After the 64-0 loss to South Africa on Wednesday, head coach Mike Tolkin said, “At this World Cup you don’t get any 80, 90, or 100-point scores. They (players) played against a full Springboks side. In four years’ time it will be really interesting to see what happens. It would have been interesting to see what a full (USA) side would have done against the Springboks.”

No one at the post-game media conference followed up on what Tolkin meant by a “full” side. The players he rested for today’s game against Japan? The players that Tolkin sees in the future?

And he does see better U.S. sides in the future, as does the rest of his coaching staff.

Before the game against the Springboks, Chris O’Brien was quoted on the Rugby World Cup media site saying the USA would become more powerful in future World Cups. The kicking and special teams coach said, “I think we’ve competed already at a higher level than we have at previous World Cups. The wins and losses don’t show it but we’ve become a better rugby nation, that’s shown through the first half against Scotland and Samoa.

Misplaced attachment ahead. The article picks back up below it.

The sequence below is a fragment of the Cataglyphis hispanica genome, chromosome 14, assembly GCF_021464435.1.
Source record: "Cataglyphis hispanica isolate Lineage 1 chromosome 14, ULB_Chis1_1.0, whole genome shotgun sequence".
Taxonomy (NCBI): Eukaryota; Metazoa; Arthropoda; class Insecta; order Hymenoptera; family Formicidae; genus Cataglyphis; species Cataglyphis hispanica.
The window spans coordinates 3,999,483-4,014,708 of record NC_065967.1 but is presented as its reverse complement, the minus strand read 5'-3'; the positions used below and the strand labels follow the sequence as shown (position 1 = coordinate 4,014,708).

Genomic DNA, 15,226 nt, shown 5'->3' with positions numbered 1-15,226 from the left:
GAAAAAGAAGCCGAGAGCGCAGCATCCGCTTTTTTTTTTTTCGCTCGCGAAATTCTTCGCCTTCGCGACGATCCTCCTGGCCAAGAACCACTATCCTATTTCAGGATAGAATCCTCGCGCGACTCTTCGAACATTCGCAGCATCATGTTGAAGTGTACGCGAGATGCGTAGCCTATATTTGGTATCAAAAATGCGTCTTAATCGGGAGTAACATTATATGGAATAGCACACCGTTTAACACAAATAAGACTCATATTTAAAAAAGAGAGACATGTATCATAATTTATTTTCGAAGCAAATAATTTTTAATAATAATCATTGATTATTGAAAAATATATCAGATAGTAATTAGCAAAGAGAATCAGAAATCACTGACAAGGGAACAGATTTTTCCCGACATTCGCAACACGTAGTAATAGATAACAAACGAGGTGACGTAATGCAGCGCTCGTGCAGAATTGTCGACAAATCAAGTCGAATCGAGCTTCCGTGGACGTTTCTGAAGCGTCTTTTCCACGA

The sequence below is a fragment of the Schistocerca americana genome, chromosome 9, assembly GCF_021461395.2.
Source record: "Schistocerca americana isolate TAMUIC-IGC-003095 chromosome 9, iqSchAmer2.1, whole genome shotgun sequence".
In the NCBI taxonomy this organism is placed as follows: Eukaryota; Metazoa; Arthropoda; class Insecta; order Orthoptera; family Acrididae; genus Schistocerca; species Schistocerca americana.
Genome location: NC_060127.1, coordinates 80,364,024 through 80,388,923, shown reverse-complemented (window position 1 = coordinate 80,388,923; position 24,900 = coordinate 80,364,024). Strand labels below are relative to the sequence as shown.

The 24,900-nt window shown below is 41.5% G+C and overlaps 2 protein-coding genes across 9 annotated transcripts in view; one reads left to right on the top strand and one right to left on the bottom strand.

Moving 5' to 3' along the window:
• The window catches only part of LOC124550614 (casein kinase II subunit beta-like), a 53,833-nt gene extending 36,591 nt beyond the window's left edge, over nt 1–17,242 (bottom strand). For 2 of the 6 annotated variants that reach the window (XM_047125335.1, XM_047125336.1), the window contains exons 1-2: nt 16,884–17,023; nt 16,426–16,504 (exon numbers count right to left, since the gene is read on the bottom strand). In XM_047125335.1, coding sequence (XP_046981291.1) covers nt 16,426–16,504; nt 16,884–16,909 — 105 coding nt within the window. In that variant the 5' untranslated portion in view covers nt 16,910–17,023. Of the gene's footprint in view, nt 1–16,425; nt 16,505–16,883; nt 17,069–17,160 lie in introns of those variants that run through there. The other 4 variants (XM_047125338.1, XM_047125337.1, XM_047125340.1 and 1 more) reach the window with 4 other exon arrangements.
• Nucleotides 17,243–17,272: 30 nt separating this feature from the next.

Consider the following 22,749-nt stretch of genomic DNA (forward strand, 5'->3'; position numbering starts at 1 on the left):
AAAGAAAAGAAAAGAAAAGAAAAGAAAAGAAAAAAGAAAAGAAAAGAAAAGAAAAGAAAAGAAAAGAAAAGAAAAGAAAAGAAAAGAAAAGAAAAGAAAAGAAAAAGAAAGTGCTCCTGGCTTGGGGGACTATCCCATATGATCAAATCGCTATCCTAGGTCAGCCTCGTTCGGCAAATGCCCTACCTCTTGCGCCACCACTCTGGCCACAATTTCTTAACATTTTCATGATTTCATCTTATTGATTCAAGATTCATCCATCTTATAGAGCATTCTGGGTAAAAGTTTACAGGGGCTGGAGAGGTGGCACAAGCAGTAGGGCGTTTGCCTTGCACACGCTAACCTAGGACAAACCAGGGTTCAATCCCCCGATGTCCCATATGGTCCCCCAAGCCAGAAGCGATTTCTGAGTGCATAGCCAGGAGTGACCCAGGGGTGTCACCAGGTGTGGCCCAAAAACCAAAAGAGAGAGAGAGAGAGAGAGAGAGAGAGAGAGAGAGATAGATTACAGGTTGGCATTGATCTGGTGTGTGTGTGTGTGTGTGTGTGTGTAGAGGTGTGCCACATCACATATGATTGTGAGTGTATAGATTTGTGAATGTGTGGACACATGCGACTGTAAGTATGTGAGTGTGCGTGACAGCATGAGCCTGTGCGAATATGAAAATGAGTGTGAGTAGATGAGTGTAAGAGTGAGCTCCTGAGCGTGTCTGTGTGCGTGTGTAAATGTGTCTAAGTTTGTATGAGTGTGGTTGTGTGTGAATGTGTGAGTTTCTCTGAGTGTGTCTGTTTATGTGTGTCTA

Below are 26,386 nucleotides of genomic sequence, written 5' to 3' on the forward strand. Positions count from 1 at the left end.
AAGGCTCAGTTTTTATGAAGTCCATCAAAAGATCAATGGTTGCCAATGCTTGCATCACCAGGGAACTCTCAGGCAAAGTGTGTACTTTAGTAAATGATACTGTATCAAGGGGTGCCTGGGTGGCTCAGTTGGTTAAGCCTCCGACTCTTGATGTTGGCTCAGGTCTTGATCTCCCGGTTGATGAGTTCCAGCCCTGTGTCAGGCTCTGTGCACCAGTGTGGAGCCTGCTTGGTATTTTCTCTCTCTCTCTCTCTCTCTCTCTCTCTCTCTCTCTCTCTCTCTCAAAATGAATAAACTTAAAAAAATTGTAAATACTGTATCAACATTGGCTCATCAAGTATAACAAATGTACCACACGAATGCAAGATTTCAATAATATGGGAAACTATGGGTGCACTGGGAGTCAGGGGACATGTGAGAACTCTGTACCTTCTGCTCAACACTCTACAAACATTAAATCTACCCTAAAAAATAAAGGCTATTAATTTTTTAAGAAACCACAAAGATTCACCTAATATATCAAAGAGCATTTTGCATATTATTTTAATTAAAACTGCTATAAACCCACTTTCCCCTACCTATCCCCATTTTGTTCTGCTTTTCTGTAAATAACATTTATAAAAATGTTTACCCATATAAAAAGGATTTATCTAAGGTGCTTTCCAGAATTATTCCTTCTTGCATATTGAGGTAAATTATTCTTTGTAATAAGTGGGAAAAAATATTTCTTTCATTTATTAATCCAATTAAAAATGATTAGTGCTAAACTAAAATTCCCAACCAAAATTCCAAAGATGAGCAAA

Chris O'Brien (USA Rugby photo)
Chris O’Brien
(USA Rugby photo)

Absolutely the game is growing. It’s the fastest growing sport in the country right now and you’re seeing that. When we travel we see kids playing. They start at five or six years old. You’ll see in the next two World Cups where that’s really going to show.”

O’Brien went on to talk about something that could provide a big boost to the game in America: Sevens in next summer’s Olympics. Assuming it gets prime time television coverage, it could spur more interest in the game, especially when the rest of America finds out their country has been the defending rugby Olympic champions for 90 years.

O’Brien led up to the sevens game in his answer to whether professional rugby will develop in the U.S.:

“I honestly can’t answer that. I’ve heard about it for the last 15, 20 years but it hasn’t happened; there’s always talk. In the States all of our big sports pay so much money. In one sense I can get an NFL player to come and play rugby, but it’s so hard to teach the sport and they want something. They’re used to being in a different environment so it’s pretty tough. That’s why it’s building the foundations from youth all the way up and getting these guys through.